A $20 million grant from the National Science Foundation will fund a collaborative effort among four universities, including Kansas University, to study climate change and renewable energy.
Kansas State University, Wichita State University and Haskell Indian Nations University are also involved in the project.
The effort will also be supported by $4 million in matching funds from KU, Kansas State and the Kansas Technology Enterprise Corp.
The five-year award will be given to the Kansas NSF Experimental Program to Stimulate Competitive Research (EPSCoR), a program in which the NSF gives money to states that receive less than three-quarters of 1 percent of the total amount of NSF funding over a three-year period.
Kristin Bowman-James, KU distinguished professor of chemistry and Kansas EPSCoR director, was scheduled to announce the award Tuesday morning in Manhattan at the program’s statewide conference.
“We’re hoping to have Kansas make an impact on the renewable energy and climate change issues and to become recognized as a leader in this area,” Bowman-James said. “It’s going to be a fantastic opportunity for us.”
The grant funds four major projects, including:
• An effort to use nanotechnology to harness solar energy, led by Judy Wu, university distinguished professor of physics at KU.
• An assessment of how farmers make decisions about which crops to grow, led by Dietrich Earnhart, associate professor of economics at KU.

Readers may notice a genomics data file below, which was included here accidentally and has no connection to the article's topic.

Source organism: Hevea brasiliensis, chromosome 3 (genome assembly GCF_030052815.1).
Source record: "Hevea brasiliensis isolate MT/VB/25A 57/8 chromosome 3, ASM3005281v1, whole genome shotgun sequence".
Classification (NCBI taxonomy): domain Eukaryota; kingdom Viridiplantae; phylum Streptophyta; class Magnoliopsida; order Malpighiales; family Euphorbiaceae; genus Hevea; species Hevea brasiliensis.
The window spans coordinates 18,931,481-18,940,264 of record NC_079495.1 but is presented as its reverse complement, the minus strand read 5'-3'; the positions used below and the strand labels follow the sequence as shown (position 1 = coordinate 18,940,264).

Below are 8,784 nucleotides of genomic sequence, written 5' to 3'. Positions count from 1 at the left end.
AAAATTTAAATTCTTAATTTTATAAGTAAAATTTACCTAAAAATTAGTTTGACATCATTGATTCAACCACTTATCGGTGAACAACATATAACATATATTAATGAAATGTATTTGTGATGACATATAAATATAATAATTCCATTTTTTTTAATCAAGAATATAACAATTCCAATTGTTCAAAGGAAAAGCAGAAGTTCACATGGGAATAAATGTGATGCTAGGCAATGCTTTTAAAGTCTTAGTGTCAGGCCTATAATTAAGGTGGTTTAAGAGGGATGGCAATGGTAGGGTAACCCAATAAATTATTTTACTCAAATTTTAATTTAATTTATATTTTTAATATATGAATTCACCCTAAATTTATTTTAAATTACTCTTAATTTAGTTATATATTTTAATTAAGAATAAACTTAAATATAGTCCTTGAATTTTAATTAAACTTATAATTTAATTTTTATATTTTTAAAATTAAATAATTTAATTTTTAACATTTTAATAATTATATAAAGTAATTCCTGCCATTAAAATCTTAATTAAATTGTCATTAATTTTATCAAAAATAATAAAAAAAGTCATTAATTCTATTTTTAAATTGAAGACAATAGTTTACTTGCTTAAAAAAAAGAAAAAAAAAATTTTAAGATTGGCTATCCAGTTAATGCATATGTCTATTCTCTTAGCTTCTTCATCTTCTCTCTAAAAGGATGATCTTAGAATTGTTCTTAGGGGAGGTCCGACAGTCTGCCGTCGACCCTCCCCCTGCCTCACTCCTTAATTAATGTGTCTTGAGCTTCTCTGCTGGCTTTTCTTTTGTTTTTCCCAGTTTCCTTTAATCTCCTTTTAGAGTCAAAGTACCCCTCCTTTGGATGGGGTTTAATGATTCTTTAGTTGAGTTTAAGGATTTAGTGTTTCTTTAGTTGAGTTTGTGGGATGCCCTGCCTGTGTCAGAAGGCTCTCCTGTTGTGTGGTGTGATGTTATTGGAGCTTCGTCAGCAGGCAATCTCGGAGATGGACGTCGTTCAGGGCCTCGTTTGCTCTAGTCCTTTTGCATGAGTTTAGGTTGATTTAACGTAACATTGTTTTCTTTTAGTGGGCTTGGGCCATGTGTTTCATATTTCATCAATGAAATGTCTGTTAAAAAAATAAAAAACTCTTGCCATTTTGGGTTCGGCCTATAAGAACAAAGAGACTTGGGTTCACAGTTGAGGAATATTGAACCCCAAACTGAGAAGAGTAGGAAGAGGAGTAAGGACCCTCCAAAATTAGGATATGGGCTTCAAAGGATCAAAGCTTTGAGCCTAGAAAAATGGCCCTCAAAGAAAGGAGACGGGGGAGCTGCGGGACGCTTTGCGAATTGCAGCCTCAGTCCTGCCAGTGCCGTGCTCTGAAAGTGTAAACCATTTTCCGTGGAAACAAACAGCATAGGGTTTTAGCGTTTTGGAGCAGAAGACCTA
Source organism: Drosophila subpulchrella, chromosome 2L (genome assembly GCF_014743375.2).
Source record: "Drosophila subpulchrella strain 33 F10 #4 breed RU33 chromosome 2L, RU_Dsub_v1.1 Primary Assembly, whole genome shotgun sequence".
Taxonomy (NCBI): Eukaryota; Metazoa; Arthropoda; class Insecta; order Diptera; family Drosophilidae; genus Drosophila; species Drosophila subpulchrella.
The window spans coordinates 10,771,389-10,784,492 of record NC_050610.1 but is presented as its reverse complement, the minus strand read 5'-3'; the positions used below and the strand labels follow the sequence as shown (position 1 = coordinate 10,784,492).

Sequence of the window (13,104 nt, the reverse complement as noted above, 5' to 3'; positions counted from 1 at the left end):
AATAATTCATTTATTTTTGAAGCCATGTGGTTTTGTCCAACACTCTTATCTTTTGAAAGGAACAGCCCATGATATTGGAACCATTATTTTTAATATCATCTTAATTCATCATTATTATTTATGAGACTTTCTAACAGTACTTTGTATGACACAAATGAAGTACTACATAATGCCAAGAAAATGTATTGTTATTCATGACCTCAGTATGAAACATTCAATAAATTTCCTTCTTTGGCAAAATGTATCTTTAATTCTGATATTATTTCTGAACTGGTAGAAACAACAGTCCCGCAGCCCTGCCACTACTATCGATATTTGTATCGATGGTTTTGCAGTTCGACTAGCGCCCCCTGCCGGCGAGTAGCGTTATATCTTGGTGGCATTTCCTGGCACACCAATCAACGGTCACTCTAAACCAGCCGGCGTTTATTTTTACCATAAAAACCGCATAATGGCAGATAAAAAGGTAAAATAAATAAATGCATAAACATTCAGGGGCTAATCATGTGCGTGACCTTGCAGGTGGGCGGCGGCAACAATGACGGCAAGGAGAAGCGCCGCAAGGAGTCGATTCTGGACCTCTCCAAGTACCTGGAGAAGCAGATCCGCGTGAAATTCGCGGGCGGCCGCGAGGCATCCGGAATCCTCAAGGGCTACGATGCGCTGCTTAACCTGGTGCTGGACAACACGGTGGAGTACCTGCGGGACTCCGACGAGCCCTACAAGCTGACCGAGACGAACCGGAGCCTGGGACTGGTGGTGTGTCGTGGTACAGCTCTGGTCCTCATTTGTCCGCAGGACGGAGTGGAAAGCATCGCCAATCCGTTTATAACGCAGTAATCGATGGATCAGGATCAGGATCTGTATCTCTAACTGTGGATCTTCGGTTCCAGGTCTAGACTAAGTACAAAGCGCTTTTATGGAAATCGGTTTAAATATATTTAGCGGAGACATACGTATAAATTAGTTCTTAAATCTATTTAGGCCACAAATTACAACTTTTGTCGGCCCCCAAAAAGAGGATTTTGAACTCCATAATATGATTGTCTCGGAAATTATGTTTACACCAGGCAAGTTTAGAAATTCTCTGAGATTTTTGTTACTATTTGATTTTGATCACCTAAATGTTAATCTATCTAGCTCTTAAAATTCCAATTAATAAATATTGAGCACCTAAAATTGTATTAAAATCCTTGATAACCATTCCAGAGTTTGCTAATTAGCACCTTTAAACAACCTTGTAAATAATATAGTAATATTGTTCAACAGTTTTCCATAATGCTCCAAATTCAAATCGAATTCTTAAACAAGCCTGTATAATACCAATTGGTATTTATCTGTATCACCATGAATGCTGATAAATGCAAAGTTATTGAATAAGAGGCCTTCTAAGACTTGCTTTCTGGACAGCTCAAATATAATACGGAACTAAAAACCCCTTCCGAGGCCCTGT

• A project that will use climate modeling techniques to predict the effects of climate change, led by Chuck Rice, university distinguished professor of agronomy at Kansas State.
• A development of an educational pathway for American Indians to earn doctoral degrees and an exploration of climate change and energy issues on Native American lands, led by Joane Nagel, university distinguished professor of sociology at KU, and Dan Wildcat, acting vice president of academic affairs at Haskell.
Bowman-James said that the wide array of specialties among 64 faculty members in fields from the social sciences to engineering was an exciting part of the project.
“Maybe we can get people to talk to each other and collaborate in these key areas,” she said.
She said KU stands to receive about $8.7 million of the total NSF dollars allocated for the project, in addition to a portion of the matching funds.
Three Kansas-based companies will be involved in the effort: Abengoa Bioenergy, MGP Ingredients and NanoScale. They will join two out-of-state companies, Archer Daniels Midland, based in Decatur, Ill., and Netcrystal, Inc., based in Mountain View, Calif.